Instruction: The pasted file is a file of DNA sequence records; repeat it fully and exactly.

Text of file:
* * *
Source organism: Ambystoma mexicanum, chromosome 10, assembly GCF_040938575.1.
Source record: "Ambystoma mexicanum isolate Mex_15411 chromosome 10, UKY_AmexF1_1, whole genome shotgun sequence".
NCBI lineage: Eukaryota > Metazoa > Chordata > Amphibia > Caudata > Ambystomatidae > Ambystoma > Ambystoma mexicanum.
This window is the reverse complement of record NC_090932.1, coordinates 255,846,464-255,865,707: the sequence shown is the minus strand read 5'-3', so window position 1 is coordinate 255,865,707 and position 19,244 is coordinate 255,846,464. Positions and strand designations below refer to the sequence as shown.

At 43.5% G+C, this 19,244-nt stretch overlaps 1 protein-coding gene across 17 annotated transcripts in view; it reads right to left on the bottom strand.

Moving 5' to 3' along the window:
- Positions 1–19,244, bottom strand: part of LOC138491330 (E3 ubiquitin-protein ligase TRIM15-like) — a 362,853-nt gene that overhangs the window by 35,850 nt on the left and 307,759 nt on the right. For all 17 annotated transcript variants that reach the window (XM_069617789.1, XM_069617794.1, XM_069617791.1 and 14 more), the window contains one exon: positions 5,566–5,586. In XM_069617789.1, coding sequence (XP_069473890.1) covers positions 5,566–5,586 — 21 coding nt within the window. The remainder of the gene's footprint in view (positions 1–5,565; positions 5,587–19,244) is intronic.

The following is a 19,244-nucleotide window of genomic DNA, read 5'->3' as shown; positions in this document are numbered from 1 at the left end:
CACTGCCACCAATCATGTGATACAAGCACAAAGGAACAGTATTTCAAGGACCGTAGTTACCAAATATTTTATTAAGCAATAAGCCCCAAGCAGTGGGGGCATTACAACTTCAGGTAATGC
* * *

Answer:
Source organism: Ambystoma mexicanum, chromosome 10, assembly GCF_040938575.1.
Source record: "Ambystoma mexicanum isolate Mex_15411 chromosome 10, UKY_AmexF1_1, whole genome shotgun sequence".
NCBI lineage: Eukaryota > Metazoa > Chordata > Amphibia > Caudata > Ambystomatidae > Ambystoma > Ambystoma mexicanum.
This window is the reverse complement of record NC_090932.1, coordinates 255,846,464-255,865,707: the sequence shown is the minus strand read 5'-3', so window position 1 is coordinate 255,865,707 and position 19,244 is coordinate 255,846,464. Positions and strand designations below refer to the sequence as shown.

At 43.5% G+C, this 19,244-nt stretch overlaps 1 protein-coding gene across 17 annotated transcripts in view; it reads right to left on the bottom strand.

Moving 5' to 3' along the window:
- Positions 1–19,244, bottom strand: part of LOC138491330 (E3 ubiquitin-protein ligase TRIM15-like) — a 362,853-nt gene that overhangs the window by 35,850 nt on the left and 307,759 nt on the right. For all 17 annotated transcript variants that reach the window (XM_069617789.1, XM_069617794.1, XM_069617791.1 and 14 more), the window contains one exon: positions 5,566–5,586. In XM_069617789.1, coding sequence (XP_069473890.1) covers positions 5,566–5,586 — 21 coding nt within the window. The remainder of the gene's footprint in view (positions 1–5,565; positions 5,587–19,244) is intronic.

The following is a 19,244-nucleotide window of genomic DNA, read 5'->3' as shown; positions in this document are numbered from 1 at the left end:
CACTGCCACCAATCATGTGATACAAGCACAAAGGAACAGTATTTCAAGGACCGTAGTTACCAAATATTTTATTAAGCAATAAGCCCCAAGCAGTGGGGGCATTACAACTTCAGGTAATGC